Niche Jobs Ltd makes every effort to ensure that advertiser details are kept safely and securely.

Advertiser details are kept in our secure database and are not distributed to third parties without express permission. Payment details are securely stored in third party systems.

This Privacy Policy is correct as of March 2016.


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Managing death - a personal perspective as a nurse and daughter

Managing death - a personal perspective as a nurse and daughter

Rio Ferdinand has brought the subject of loss to the fore this week. A nurse and daughter who lost her own mother at a young age gives her perspective on grief and death.

Ruth Underdown

The documentary on BBC1 on Tuesday 28th of March, ‘Rio Ferdinand: Being Mum and Dad’ was one that resonated strongly with me both as a nurse and as someone who lost their own mother at a young age due to breast cancer.

Rio has had a chequered history with the media both during and after his international footballing career, but this programme was not about that. This was about a man, a father, struggling to come to terms with the loss of his wife and the mother of his children; a relationship that can only be fully shared by the two people responsible for the emotional wellbeing of these little humans.

And he should be applauded for being open about it as a subject, perhaps opening doors for others who have felt that they cannot speak about their own experiences. Indeed, as a society, we don’t know how to talk about death or grief.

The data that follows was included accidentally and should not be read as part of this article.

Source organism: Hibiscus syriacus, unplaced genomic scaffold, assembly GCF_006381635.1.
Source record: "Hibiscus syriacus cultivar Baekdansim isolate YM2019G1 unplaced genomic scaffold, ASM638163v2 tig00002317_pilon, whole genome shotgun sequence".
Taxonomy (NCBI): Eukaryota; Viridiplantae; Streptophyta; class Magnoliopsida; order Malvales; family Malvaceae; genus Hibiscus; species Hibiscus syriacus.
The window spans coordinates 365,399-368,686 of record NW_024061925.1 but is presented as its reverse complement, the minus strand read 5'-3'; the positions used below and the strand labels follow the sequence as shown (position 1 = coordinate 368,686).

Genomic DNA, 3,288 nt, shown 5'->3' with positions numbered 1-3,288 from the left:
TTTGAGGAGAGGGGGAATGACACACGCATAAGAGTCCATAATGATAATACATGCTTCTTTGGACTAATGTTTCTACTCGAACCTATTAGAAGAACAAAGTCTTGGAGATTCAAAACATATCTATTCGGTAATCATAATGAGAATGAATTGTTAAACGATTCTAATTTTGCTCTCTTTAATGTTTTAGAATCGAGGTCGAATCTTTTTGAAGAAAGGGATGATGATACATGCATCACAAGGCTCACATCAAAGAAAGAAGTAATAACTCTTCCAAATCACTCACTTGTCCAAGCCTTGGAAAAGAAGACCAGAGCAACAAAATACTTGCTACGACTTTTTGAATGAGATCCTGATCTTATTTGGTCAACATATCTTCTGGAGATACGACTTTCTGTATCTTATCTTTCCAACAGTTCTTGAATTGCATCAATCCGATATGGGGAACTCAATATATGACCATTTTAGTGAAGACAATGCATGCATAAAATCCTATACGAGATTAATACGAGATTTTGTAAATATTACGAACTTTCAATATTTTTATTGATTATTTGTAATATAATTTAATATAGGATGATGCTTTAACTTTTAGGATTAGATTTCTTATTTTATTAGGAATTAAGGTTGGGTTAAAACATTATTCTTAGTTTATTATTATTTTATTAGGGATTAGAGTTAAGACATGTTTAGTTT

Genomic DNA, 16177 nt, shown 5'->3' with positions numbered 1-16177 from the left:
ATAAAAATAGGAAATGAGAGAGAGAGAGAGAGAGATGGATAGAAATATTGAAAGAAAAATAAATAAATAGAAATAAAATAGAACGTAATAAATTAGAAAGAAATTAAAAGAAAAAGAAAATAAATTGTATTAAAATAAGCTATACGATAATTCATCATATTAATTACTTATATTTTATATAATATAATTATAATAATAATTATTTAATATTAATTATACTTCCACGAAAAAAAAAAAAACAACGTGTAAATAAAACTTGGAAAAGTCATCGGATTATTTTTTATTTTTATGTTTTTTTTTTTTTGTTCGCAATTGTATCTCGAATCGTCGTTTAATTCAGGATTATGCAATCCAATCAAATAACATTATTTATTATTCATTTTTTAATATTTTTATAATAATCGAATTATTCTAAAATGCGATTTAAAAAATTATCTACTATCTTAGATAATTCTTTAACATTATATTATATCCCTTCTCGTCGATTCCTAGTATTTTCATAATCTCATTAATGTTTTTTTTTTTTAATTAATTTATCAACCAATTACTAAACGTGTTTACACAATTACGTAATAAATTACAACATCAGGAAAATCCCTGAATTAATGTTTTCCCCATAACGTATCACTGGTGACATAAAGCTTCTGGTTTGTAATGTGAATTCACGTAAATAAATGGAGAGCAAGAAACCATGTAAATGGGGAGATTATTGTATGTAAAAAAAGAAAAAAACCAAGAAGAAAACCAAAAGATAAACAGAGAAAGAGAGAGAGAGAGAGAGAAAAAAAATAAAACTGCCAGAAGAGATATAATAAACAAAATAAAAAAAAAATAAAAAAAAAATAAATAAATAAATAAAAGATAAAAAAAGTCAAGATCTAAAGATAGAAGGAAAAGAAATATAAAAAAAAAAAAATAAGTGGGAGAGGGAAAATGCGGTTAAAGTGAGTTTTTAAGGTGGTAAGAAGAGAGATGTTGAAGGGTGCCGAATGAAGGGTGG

Sadly though, Rio is not alone. The statistics are scary. As quoted in the programme, 75 men under the age of 50 are widowed per day. That is a huge amount of partners and parents lost on a daily basis. I can remember over 15 years ago, as my own mum was admitted to the hospice, my dad breaking down and saying that this was not how it was supposed to be, he was supposed to go first. The thought for him of facing the rest of his life alone at the age of 49 was too horrifying for him to bear.

I was 23 at the time and coming to the end of my nursing course. My two sisters were 21 and 16, so all of us out of infancy but still very much in need of the nurturing that only a parent can provide.

After her death, we all went into our own bubbles and managed our grief in the way we each felt was best, but not as a family unit.

My dad was lost without her and used to arrive at my student house on a weekend because he didn’t know what else to do. He would call me and ask advice on how to answer my 16yr old sister’s request to go to a festival – should he let her go? Was she too young?

It was hard but now 15yrs later I can say that actually, despite the grief that took years to deal with, the experience has made me a better nurse because of it. Death is not a scary subject to me. I don’t shy away from difficult conversations, in a weird way; I actually seek them out and instinctively know when the time is right to have a conversation about end of life.

By drip feeding the subject with a family and a patient, we open the doors to allow them to process the information and give them time to accept and permission to ask about what happens next.